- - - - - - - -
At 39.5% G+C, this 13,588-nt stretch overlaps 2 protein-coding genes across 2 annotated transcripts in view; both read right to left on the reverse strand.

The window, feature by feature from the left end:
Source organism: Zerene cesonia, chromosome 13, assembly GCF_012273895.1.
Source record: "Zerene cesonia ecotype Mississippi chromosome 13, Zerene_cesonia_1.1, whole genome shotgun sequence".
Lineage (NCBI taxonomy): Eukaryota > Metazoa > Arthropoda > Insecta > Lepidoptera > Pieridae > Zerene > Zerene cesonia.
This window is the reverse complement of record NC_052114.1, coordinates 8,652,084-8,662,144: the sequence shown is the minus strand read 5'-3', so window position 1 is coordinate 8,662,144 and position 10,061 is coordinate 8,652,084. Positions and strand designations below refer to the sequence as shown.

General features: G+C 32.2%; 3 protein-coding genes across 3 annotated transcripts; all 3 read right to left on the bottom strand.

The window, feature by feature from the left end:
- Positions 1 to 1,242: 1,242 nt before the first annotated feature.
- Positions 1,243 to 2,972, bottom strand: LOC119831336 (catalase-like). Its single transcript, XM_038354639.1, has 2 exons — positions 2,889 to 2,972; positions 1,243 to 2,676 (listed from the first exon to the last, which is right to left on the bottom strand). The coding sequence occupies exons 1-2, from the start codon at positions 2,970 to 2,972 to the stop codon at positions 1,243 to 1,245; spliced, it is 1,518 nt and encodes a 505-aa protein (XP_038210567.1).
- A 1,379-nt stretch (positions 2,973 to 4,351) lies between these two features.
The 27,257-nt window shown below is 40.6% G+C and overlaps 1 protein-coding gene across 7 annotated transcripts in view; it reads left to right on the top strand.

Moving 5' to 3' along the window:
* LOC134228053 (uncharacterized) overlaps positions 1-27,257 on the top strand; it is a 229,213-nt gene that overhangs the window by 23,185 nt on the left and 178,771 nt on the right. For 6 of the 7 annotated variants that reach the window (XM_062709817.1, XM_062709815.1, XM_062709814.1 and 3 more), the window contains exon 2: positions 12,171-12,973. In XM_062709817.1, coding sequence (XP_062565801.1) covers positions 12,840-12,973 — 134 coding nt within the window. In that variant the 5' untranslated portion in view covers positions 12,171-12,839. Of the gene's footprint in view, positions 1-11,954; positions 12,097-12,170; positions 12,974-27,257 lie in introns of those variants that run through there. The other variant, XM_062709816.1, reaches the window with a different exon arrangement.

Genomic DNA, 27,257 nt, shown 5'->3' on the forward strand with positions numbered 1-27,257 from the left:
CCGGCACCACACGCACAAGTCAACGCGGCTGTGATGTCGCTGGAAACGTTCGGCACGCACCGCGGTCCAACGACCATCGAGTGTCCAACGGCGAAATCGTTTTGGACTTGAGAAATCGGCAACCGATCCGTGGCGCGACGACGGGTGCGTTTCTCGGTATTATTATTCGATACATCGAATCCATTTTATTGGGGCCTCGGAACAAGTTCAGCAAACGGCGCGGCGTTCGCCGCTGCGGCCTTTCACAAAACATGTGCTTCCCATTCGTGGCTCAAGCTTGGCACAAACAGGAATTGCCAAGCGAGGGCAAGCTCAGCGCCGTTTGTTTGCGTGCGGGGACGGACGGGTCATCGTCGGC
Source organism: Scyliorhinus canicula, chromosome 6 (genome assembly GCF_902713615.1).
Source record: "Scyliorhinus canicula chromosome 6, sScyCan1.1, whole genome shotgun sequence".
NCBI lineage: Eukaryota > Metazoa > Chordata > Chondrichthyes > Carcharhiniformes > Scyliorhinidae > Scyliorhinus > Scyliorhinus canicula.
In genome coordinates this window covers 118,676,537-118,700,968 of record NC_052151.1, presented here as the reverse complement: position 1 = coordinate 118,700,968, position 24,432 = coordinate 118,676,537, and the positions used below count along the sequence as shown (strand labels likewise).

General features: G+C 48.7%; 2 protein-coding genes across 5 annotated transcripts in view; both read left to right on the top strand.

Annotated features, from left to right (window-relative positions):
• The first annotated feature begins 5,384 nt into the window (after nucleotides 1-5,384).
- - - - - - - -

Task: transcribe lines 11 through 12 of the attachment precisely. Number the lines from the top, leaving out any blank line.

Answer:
- A 1,379-nt stretch (positions 2,973 to 4,351) lies between these two features.
The 27,257-nt window shown below is 40.6% G+C and overlaps 1 protein-coding gene across 7 annotated transcripts in view; it reads left to right on the top strand.